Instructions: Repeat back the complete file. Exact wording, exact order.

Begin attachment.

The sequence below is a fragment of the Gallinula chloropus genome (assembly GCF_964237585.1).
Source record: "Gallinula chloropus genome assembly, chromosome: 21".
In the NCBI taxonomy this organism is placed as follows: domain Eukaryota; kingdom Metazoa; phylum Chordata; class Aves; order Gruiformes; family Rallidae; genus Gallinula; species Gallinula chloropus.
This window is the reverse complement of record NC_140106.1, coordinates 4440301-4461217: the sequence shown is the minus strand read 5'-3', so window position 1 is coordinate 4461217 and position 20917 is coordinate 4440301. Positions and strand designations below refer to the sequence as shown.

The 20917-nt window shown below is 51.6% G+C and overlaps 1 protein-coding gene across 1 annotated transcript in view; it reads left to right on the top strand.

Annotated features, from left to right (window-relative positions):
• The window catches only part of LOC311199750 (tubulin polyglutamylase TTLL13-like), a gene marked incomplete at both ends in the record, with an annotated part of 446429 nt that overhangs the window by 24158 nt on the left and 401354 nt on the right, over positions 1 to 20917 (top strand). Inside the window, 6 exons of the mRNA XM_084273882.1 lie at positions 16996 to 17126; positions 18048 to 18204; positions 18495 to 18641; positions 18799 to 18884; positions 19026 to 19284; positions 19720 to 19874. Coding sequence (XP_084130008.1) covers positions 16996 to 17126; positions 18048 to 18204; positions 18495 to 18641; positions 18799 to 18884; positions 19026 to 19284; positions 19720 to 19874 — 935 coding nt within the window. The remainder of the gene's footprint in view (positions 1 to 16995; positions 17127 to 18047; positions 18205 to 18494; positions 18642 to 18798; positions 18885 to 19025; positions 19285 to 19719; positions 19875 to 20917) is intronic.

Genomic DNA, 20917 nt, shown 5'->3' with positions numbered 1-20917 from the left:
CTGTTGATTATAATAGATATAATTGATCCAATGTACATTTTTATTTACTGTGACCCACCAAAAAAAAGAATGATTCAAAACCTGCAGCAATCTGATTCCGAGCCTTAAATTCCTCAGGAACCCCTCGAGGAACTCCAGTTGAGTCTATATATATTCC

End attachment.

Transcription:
The sequence below is a fragment of the Gallinula chloropus genome (assembly GCF_964237585.1).
Source record: "Gallinula chloropus genome assembly, chromosome: 21".
In the NCBI taxonomy this organism is placed as follows: domain Eukaryota; kingdom Metazoa; phylum Chordata; class Aves; order Gruiformes; family Rallidae; genus Gallinula; species Gallinula chloropus.
This window is the reverse complement of record NC_140106.1, coordinates 4440301-4461217: the sequence shown is the minus strand read 5'-3', so window position 1 is coordinate 4461217 and position 20917 is coordinate 4440301. Positions and strand designations below refer to the sequence as shown.

The 20917-nt window shown below is 51.6% G+C and overlaps 1 protein-coding gene across 1 annotated transcript in view; it reads left to right on the top strand.

Annotated features, from left to right (window-relative positions):
• The window catches only part of LOC311199750 (tubulin polyglutamylase TTLL13-like), a gene marked incomplete at both ends in the record, with an annotated part of 446429 nt that overhangs the window by 24158 nt on the left and 401354 nt on the right, over positions 1 to 20917 (top strand). Inside the window, 6 exons of the mRNA XM_084273882.1 lie at positions 16996 to 17126; positions 18048 to 18204; positions 18495 to 18641; positions 18799 to 18884; positions 19026 to 19284; positions 19720 to 19874. Coding sequence (XP_084130008.1) covers positions 16996 to 17126; positions 18048 to 18204; positions 18495 to 18641; positions 18799 to 18884; positions 19026 to 19284; positions 19720 to 19874 — 935 coding nt within the window. The remainder of the gene's footprint in view (positions 1 to 16995; positions 17127 to 18047; positions 18205 to 18494; positions 18642 to 18798; positions 18885 to 19025; positions 19285 to 19719; positions 19875 to 20917) is intronic.

Genomic DNA, 20917 nt, shown 5'->3' with positions numbered 1-20917 from the left:
CTGTTGATTATAATAGATATAATTGATCCAATGTACATTTTTATTTACTGTGACCCACCAAAAAAAAGAATGATTCAAAACCTGCAGCAATCTGATTCCGAGCCTTAAATTCCTCAGGAACCCCTCGAGGAACTCCAGTTGAGTCTATATATATTCC